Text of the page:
The European Markets Infrastructure Regulation (EMIR) outlined the European Unions response to the commitments made by the G20 at the 2009 Pittsburgh summit. Trade Reporting by both parties to a trade was a core tenet of this regulation. Despite issues implementing the trade reporting requirements under the US Dodd- Frank Act, industry participants faced difficulty delivering strategic solutions to meet the dual-sided EMIR reporting requirements. New inefficient processes were layered on top of old inefficient processes. However, from inefficiencies comes innovation, and as a result issues faced have become lessons learnt.
New industry identifiers: EMIR requires both Legal Entity Identifiers (LEIs) to be obtained and Unique Trade Identifiers (UTIs) to be assigned to trades before reporting. Obtaining and attaching these to new trades has been challenging enough given lack of golden sources or agreed industry processes. But amending trades traded prior to the effective date of EMIR has been equally challenging. Both new and old trades have resulted in a tremendous number of breaks across the industry.
Optionality on when to report: EMIR allowed both intra day and end of day reporting. Many industry participants re-used intra-day reporting, as mandated by Dodd-Frank, whereas other participants used an end of day ‘Snapshot’ approach. Reconciling multiple submission messages versus one single message on the same report again leads to large numbers of breaks.
Delegated Reporting: EMIR allowed for one party to delegate their reporting obligations to another party. This has led to duplicated submissions as the delegator and delegate have both reported the trade.
Trade repositories only validating that all fields on submissions were populated as opposed to the content of each field have compounded the above issues. Moreover due to the huge volume of reported transactions trade repositories have found it difficult to publish timely and accurate reports to industry participants.
Standard messaging: Industry participants focused on leveraging and enhancing FpML (Financial Product Markup Language) as a standard language for communicating trades to trade repositories. Adopting FpML has reduced the inconsistent and manual CSV reporting by industry participants and increased the timeliness and accuracy of reporting. If all industry participants embraced standard FpML messaging, matching and reconciliation would be considerably easier.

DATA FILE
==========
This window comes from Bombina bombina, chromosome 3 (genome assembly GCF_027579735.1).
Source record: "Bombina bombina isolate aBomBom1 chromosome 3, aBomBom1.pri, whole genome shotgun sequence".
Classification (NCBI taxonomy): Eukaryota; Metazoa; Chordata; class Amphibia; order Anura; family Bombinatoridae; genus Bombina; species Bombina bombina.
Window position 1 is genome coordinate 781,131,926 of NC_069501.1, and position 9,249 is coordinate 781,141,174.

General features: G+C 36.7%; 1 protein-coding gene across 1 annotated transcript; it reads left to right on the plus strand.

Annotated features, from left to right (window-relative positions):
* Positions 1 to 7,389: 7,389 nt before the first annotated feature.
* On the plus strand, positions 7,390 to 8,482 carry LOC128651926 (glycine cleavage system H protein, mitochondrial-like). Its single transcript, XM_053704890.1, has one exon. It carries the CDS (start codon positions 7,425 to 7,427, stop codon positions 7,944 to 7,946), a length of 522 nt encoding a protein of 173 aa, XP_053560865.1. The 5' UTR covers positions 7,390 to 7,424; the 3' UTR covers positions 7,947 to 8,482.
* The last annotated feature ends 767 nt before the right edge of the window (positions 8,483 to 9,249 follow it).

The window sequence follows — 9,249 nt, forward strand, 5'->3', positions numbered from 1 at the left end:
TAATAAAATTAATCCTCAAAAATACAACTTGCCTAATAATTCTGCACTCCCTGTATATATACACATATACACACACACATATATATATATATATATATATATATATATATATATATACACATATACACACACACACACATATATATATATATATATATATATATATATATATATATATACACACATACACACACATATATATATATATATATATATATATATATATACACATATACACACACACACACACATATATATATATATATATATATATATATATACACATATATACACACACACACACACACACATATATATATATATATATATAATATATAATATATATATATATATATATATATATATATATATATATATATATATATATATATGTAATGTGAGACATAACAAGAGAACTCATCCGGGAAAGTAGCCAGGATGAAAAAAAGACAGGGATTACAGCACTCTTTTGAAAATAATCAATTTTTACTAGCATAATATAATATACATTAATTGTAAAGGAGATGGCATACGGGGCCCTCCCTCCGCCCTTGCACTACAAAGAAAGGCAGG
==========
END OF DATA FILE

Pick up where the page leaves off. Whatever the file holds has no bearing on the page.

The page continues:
Technology innovation: there has been a boom in FinTech companies, leveraging FpML, delivering alternative reporting solutions to industry participants. The number of products available is not only improving the quality of solutions in the industry, but also keeping the costs of these solutions competitive. The development of these solutions will result in more timely and accurate reporting to trade repositories.
Front running regulatory requirements: regulatory reporting requirements will constantly evolve as transparency highlights new areas for future regulation. Industry participants should be proactive rather than reactive when it comes to future regulation and the infrastructure to support it.
What’s coming next?
MIFID II and EMIR validation stage II are the next trade reporting requirements to be layered on top of Dodd Frank and EMIR. For some, the near future is a period of great opportunity, but for others, despair. A question facing many industry participants is whether to stick with the previously developed in-house solutions or sign up to a new reporting solution provider. Although short-term costs of making the switch may be higher, in the long run they will be minimal compared to running and or adapting in-house solutions, or equally the fines associated with incorrect reporting. It is time, ahead of the next wave of trade reporting regulation, to embrace the lessons learnt from earlier reforms and deliver the right long term sustainable trade reporting infrastructure.